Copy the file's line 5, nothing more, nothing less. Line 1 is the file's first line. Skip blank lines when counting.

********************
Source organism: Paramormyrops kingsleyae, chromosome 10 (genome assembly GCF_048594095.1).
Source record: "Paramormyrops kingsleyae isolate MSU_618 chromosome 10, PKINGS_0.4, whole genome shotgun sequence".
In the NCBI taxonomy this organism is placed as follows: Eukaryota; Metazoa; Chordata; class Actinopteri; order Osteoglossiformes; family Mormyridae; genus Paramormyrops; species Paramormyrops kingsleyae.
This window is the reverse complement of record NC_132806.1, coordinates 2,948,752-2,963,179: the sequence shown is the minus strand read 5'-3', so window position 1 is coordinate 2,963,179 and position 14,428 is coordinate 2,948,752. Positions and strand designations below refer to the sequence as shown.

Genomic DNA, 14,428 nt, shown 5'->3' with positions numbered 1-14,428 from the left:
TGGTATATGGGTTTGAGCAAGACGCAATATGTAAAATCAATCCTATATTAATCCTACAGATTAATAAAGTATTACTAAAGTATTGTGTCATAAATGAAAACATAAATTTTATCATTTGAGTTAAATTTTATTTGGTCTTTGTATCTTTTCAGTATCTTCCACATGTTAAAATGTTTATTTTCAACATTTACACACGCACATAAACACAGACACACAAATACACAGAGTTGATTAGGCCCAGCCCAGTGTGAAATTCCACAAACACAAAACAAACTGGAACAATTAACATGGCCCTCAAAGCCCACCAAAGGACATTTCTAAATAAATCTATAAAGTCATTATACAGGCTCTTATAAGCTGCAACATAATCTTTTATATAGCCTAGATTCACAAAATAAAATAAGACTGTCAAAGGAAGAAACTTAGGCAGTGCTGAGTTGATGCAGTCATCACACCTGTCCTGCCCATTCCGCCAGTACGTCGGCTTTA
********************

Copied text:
Genomic DNA, 14,428 nt, shown 5'->3' with positions numbered 1-14,428 from the left: